Syndax Pharmaceuticals, Inc., a clinical-stage epigenetics oncology company, announces results from two preclinical studies on entinostat, an orally bioavailable, highly selective, class I histone deacetylase (HDAC) inhibitor, in animal models of breast cancer. The data are being presented as oral poster discussions at the San Antonio Breast Cancer Symposium December 8 through December 12 in San Antonio Texas.
The following poster discussions are being presented:
- "A Combination of HDAC Inhibitor Entinostat (MS-275), All Trans Retinoic Acid (ATRA) and Chemotherapy Drug(s) Causes Regression of Established Xenografts of Triple Negative Breast Cancer" December 9, 2010 from 5:30 to 7:30 PM CT by Nguyen K. Nguyen from Johns Hopkins University School of Medicine
- "HDAC Inhibitor Entinostat Restores Responsiveness of Letrozole Resistant MCF-7Ca Xenografts to AIs through Modulation of Her-2" December 10, 2010 from 5:30 to 7:30 PM CT by Gauri J. Sabnis, Ph.D. from the University of Maryland School of Medicine
"These promising results in predictive animal models provide important insight into the molecular mechanisms by which entinostat can target resistance pathways in breast cancer," said Joanna Horobin, M.D., president and chief executive officer of Syndax. "In the phase 2 ENCORE 303 study presented at ASCO, we showed that the addition of entinostat could halt disease progression emerging on treatment with all of the commercially available aromatase inhibitors. Dr. Sabnis' work provides an elegant hypothesis supporting our clinical findings. We are optimistic that our ongoing ENCORE 301 study, a double-blind, randomized, placebo-controlled phase 2 study of entinostat in combination with the aromatase inhibitor exemestane, will provide further evidence supporting the clinical benefit and tolerability of entinostat in postmenopausal women with progressing metastatic breast cancer. We expect to see results in the first half of next year."
The University of Maryland study looked at the ability of entinostat to restore responsiveness of letrozole resistant MCF-7Ca xenografts to aromatase inhibitors. Entinostat was able to increase estrogen receptor expression and aromatase activity in the letrozole resistant tumors. The results suggest that entinostat may modulate Her-2 signaling and reverse the acquired resistance to letrozole caused by up-regulation of estrogen independent growth factor signaling pathways.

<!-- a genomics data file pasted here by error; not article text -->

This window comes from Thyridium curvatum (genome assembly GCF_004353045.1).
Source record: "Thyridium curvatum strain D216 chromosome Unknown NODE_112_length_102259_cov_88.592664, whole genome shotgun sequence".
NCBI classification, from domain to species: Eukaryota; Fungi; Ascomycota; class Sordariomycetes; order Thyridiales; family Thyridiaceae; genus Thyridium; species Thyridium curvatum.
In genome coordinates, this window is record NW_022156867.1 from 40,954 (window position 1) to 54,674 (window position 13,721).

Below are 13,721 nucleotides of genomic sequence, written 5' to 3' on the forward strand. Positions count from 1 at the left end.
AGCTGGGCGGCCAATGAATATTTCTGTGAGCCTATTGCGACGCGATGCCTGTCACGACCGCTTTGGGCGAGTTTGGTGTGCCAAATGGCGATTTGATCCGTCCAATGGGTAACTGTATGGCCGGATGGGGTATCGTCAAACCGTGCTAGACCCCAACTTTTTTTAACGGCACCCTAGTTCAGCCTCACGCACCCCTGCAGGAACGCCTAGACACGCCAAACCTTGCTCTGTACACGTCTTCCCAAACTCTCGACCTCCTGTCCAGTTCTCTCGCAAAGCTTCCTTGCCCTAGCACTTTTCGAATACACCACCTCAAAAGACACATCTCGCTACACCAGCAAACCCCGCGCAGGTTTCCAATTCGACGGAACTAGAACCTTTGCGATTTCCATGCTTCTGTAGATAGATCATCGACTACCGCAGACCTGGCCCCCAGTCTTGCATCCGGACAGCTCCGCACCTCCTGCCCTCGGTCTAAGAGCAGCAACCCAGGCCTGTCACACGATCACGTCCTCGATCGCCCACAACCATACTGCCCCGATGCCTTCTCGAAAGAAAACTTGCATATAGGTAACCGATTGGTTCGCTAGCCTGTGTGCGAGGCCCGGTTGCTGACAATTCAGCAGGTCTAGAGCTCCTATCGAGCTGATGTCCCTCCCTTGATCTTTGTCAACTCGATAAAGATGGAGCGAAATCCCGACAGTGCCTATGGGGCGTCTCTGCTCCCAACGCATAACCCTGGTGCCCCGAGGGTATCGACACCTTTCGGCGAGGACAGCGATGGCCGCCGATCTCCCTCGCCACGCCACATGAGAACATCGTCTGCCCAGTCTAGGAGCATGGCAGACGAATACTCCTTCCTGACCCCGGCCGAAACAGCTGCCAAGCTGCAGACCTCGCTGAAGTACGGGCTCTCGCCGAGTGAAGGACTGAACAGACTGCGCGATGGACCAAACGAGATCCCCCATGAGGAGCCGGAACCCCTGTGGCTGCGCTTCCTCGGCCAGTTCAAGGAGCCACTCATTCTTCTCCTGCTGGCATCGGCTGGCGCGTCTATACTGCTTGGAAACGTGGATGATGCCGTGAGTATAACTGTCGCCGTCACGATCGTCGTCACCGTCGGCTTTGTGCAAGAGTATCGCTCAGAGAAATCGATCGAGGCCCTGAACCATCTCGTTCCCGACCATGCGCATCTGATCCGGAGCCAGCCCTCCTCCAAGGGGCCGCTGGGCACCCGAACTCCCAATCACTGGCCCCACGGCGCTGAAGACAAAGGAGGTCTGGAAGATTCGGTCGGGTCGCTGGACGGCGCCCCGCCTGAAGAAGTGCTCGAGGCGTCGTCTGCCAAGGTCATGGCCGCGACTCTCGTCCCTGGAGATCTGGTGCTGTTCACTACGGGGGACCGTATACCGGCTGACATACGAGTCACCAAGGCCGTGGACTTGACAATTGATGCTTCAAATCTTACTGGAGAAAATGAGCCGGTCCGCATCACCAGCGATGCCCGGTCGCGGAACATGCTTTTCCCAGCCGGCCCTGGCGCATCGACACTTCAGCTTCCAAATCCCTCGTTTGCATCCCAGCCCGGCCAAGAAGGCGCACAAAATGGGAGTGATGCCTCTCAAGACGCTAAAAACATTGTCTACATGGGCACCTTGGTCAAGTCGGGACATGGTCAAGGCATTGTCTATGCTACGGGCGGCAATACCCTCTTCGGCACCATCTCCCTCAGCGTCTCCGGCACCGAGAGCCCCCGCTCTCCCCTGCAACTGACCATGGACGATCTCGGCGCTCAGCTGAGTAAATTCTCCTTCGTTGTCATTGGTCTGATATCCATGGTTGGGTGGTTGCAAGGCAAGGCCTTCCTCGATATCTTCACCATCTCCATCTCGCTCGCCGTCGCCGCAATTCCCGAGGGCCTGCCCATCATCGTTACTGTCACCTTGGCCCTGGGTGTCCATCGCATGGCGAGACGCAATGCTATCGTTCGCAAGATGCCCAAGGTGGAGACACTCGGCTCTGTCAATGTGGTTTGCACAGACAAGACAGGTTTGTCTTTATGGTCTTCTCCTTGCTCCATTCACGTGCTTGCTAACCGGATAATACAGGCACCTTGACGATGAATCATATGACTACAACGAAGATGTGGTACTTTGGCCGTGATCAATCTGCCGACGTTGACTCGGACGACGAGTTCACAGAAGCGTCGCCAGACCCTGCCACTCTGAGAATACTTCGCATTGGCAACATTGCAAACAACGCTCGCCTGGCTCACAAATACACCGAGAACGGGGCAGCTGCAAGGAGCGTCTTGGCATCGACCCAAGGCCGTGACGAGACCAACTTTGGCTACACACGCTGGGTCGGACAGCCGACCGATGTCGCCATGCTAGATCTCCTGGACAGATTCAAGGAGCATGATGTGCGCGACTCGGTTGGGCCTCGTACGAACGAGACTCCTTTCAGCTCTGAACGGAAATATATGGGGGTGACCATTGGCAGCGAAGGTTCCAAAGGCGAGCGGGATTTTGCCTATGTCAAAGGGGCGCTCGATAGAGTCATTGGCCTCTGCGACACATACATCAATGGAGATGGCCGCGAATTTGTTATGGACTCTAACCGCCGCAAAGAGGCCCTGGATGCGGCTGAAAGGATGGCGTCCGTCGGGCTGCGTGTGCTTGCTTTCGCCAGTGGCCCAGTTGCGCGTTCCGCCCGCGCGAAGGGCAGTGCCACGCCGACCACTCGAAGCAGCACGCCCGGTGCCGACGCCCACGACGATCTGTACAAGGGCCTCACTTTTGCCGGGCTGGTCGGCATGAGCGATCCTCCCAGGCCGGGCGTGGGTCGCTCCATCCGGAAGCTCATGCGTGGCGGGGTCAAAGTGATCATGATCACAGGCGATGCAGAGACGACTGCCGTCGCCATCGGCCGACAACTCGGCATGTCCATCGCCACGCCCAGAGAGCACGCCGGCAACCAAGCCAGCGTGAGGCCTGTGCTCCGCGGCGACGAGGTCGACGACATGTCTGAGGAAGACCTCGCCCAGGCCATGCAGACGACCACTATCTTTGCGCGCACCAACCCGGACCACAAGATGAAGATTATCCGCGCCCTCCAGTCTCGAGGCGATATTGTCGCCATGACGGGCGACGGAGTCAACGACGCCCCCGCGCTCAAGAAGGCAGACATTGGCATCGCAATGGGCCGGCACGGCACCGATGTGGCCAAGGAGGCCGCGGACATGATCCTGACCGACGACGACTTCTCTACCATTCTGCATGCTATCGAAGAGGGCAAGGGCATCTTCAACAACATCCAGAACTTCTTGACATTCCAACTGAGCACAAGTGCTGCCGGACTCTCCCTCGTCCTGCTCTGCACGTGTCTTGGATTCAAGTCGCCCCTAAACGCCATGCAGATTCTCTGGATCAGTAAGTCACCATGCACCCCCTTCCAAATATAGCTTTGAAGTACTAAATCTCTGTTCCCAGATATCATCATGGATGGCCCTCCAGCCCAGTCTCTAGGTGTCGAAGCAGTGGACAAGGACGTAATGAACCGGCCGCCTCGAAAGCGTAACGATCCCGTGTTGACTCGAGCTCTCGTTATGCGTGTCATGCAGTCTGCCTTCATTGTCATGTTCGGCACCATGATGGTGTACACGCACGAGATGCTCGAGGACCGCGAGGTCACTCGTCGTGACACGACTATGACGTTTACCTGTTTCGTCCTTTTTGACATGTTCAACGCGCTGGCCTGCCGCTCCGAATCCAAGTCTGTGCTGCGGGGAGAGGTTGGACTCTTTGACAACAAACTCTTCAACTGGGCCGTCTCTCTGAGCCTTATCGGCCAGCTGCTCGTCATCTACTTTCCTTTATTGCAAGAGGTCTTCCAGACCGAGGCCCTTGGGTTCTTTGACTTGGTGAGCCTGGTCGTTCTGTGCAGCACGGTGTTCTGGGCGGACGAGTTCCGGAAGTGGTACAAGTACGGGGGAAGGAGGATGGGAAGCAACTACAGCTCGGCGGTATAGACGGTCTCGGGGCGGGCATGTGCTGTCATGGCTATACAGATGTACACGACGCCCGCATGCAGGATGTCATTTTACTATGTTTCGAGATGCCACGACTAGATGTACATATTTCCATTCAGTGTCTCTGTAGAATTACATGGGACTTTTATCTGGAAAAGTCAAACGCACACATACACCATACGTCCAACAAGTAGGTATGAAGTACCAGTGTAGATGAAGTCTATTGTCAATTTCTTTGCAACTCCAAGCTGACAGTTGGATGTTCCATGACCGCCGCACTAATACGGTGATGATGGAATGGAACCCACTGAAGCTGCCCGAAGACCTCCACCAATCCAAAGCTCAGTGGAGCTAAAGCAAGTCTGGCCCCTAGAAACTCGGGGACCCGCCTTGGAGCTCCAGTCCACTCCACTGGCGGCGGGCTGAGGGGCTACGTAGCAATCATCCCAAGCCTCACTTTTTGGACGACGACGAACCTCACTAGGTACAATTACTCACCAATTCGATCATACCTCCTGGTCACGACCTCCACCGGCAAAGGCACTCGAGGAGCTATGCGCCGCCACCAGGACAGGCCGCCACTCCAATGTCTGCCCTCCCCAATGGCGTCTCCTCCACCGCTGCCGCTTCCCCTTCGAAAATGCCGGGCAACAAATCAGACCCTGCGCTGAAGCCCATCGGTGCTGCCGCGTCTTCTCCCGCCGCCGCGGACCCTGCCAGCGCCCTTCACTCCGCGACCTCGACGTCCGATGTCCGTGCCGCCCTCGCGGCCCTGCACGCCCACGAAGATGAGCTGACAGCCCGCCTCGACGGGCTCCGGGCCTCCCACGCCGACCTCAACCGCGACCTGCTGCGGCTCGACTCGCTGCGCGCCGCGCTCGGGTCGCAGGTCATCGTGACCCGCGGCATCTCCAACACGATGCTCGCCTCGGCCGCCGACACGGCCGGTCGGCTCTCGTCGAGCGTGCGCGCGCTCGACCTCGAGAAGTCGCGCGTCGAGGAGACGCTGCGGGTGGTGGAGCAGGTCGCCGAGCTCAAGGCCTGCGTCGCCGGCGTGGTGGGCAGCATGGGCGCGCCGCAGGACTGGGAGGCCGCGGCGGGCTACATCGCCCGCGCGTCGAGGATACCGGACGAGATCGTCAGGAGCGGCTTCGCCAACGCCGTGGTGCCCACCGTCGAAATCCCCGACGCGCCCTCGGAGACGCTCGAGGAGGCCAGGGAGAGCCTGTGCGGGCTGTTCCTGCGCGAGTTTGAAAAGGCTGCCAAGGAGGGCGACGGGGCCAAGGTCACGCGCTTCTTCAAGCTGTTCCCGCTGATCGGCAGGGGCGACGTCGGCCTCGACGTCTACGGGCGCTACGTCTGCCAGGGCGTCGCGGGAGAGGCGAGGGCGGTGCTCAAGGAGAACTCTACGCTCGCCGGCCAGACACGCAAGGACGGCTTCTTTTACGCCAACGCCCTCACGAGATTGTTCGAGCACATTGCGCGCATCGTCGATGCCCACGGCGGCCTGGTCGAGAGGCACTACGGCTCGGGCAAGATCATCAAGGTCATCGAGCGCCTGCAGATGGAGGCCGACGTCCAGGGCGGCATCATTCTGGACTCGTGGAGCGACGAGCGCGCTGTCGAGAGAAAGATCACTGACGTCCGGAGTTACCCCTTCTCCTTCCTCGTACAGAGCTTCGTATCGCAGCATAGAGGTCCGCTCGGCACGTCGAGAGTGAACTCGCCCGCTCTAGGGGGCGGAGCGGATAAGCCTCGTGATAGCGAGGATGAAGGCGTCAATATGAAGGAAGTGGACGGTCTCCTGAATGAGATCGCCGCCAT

"While aromatase inhibitors have significantly improved the outcomes of hormone responsive post-menopausal breast cancer, not all tumors respond and many eventually acquire resistance," said Gauri J. Sabnis, Ph.D., assistant professor of pharmacology and experimental therapeutics at the University of Maryland School of Medicine. "These animal models have been confirmed in the clinic giving us hope that entinostat, if approved, will provide these women with a new treatment option to help overcome the resistance that many of them experience while on aromatase inhibitors."
Triple negative breast cancer (TNBC) is a sub-group of breast cancer that is normally unresponsive to hormone therapy as well as many forms of chemotherapy. Researchers from Johns Hopkins University School of Medicine reasoned that combining epigenetic therapy, entinostat, with differentiation therapy, retinoic acid receptor beta 2 agonist (ATRA) will provide an effective combination of drugs against TNBC. Low-doses of chemotherapy also were added to the combination. The results showed that entinostat plus ATRA and doxorubicin has the potential to be an effective treatment against TNBC.
"These findings provide encouraging new information for a non-toxic and novel combination of drugs with entinostat that could be effective in the treatment of triple negative breast cancer -- a condition desperately in need of new treatments," said Sara Sukumar, Ph.D., professor of oncology and pathology at Johns Hopkins University School of Medicine. "With chemotherapy as the primary treatment option for triple negative breast cancer patients, these results are encouraging that this patient population could have another treatment option in the future."
Syndax Pharmaceuticals, Inc.